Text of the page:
The “political insider” who put the boot into Andrew Robb in
yesterday’s Crikey referred to Robb’s proposal to abolish proportional
representation in the Senate, describing it as an “absurd and totally
improbable proposal” that “would never receive the support of the
majority of Australians.” Absurd and improbable it may be, but the
government is unlikely to worry about lack of majority support.

“Political insider” may be under the impression that such a drastic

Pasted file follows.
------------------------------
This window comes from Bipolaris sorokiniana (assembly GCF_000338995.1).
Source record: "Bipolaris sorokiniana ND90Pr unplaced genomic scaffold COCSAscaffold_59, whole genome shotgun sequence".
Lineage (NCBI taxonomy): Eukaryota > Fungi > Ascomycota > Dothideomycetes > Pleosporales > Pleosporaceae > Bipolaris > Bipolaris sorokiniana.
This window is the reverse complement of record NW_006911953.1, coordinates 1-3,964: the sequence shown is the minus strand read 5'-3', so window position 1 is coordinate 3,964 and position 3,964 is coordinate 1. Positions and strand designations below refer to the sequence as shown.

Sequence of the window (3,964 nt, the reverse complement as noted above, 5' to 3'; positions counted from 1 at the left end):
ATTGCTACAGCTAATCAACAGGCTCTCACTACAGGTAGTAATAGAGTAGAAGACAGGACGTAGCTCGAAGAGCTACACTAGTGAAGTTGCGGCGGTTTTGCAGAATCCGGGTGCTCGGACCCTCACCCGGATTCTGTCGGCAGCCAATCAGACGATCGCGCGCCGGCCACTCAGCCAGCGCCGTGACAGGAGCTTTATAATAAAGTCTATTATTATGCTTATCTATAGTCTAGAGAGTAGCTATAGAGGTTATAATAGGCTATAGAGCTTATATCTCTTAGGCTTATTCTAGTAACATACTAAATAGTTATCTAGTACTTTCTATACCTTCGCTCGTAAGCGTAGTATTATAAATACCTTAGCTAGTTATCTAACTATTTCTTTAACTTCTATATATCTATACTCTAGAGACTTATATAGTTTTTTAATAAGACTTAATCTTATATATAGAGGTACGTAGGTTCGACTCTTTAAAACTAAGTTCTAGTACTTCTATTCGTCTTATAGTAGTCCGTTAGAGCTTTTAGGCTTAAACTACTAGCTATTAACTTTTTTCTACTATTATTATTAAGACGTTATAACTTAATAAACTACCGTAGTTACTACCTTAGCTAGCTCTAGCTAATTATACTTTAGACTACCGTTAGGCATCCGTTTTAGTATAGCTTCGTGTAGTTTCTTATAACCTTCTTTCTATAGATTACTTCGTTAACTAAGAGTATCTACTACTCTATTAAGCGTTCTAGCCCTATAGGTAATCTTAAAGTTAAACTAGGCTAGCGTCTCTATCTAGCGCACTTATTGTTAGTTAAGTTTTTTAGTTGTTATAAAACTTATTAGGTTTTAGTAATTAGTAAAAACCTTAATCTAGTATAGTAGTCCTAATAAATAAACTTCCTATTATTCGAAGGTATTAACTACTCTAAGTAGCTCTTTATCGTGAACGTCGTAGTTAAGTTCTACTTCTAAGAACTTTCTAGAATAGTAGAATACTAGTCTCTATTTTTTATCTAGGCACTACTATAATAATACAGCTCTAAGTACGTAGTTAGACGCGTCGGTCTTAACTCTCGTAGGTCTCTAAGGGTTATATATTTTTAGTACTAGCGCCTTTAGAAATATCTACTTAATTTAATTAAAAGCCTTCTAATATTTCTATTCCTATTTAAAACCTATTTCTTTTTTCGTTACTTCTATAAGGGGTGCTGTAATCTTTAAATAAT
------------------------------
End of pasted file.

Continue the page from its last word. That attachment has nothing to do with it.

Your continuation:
change to the Senate would require a constitutional change to be made
by referendum. Not so: proportional representation was introduced by
ordinary legislation in 1948, and could be abolished the same way. If
the government’s Senate majority holds firm, there would be no obstacle
to changing the electoral system in such a way as would substantially
banish minor parties from the Senate.

The reason this is unlikely to happen is that in the long term it would
work in Labor’s favour just as much as the Coalition’s. Wiser heads
than Robb’s will realise that while the present system makes it
difficult for the Coalition to win a Senate majority, it makes it all
but impossible for Labor, and the Coalition will think twice before
changing it.

Peter Fray

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Peter Fray
Editor-in-chief of Crikey